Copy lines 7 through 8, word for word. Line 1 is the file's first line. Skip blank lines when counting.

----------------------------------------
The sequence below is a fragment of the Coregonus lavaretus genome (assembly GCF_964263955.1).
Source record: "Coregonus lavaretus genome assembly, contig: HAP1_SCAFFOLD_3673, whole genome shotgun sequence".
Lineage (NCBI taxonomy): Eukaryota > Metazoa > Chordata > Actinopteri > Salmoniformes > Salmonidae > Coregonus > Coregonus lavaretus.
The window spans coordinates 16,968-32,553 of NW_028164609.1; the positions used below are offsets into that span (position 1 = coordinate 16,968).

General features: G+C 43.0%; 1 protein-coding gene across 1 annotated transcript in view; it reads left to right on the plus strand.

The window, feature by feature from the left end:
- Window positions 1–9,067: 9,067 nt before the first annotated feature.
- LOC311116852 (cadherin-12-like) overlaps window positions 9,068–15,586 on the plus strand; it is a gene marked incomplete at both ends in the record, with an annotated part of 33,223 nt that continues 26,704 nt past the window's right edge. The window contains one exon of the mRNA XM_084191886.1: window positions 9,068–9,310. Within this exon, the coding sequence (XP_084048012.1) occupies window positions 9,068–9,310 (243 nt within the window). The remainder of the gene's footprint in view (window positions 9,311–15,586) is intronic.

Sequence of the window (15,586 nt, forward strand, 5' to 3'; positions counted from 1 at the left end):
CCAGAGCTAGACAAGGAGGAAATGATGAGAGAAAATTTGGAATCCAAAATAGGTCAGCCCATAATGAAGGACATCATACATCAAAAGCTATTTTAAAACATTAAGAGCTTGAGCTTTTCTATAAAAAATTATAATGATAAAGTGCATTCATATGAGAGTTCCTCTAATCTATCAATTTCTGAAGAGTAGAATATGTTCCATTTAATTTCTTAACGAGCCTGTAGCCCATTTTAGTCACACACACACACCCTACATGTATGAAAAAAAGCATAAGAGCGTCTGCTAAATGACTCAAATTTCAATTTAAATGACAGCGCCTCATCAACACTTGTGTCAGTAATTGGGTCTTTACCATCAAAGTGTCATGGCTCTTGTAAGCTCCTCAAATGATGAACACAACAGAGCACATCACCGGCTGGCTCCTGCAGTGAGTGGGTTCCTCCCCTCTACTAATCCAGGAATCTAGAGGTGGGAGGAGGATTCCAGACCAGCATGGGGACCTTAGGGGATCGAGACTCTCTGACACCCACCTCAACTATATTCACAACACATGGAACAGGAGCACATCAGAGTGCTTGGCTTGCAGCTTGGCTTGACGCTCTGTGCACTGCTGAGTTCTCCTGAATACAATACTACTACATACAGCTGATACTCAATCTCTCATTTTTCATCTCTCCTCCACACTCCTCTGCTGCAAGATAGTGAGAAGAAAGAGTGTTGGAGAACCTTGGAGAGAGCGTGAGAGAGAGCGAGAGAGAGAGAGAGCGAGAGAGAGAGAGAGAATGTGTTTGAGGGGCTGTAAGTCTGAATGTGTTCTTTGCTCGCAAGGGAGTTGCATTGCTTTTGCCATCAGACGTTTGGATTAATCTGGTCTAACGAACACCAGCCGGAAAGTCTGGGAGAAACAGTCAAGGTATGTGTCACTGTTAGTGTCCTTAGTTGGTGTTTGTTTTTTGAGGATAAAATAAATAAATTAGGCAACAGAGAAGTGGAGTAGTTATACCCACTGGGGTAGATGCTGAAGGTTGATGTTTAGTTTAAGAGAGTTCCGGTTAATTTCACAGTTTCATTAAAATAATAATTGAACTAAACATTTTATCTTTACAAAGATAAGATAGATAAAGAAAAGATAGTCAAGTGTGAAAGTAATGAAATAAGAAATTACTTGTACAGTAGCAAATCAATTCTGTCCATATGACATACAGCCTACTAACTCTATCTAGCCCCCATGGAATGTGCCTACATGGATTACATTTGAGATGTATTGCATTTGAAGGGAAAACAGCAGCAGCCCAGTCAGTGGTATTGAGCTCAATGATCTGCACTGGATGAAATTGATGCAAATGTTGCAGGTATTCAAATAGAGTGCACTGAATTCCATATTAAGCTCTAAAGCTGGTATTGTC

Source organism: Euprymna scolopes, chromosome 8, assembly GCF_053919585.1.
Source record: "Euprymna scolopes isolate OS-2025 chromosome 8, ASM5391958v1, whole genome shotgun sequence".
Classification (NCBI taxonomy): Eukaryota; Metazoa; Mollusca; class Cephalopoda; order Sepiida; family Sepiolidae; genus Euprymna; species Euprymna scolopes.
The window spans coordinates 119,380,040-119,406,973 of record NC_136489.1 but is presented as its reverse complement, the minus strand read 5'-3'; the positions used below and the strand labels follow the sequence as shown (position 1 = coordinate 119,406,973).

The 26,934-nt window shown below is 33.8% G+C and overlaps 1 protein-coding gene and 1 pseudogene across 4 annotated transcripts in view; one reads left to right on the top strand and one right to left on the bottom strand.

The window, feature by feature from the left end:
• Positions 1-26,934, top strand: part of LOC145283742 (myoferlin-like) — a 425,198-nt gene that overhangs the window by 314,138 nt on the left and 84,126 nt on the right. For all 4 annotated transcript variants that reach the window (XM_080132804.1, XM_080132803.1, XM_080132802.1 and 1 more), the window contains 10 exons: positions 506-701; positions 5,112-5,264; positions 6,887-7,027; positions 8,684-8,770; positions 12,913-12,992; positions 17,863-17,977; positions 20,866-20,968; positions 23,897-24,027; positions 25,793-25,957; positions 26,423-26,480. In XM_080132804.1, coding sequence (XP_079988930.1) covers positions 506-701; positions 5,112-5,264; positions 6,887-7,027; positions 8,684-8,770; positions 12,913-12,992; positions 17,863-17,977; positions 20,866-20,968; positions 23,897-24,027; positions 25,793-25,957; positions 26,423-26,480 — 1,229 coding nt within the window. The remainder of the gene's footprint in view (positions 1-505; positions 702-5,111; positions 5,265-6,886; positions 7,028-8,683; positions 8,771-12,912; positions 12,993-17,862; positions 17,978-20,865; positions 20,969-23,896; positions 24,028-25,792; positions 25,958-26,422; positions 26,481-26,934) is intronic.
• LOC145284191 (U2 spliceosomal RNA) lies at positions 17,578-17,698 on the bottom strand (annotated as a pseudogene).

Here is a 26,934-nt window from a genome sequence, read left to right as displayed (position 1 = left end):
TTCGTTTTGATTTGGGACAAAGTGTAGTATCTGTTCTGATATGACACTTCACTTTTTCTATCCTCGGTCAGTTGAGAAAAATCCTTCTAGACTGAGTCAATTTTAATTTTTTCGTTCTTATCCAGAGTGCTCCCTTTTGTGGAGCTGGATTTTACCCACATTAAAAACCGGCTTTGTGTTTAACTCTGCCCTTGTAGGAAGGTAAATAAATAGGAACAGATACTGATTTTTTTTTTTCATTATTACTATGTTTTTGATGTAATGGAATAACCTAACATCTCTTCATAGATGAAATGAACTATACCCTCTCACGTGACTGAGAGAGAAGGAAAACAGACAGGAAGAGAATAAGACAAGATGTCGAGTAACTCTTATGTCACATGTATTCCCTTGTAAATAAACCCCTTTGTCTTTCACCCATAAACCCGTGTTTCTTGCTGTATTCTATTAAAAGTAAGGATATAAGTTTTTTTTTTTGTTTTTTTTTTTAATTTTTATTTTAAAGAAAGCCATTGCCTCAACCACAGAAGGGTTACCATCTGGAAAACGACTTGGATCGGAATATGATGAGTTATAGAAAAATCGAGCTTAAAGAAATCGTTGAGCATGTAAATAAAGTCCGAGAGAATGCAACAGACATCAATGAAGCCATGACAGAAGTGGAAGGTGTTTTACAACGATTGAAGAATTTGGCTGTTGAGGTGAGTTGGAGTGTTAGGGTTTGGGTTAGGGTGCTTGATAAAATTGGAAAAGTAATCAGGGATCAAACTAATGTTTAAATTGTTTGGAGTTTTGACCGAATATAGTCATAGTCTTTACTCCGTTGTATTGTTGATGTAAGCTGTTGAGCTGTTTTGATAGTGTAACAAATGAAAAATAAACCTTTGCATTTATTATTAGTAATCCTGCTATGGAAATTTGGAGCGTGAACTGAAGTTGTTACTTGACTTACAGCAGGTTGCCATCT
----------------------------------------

- Window positions 1–9,067: 9,067 nt before the first annotated feature.
- LOC311116852 (cadherin-12-like) overlaps window positions 9,068–15,586 on the plus strand; it is a gene marked incomplete at both ends in the record, with an annotated part of 33,223 nt that continues 26,704 nt past the window's right edge. The window contains one exon of the mRNA XM_084191886.1: window positions 9,068–9,310. Within this exon, the coding sequence (XP_084048012.1) occupies window positions 9,068–9,310 (243 nt within the window). The remainder of the gene's footprint in view (window positions 9,311–15,586) is intronic.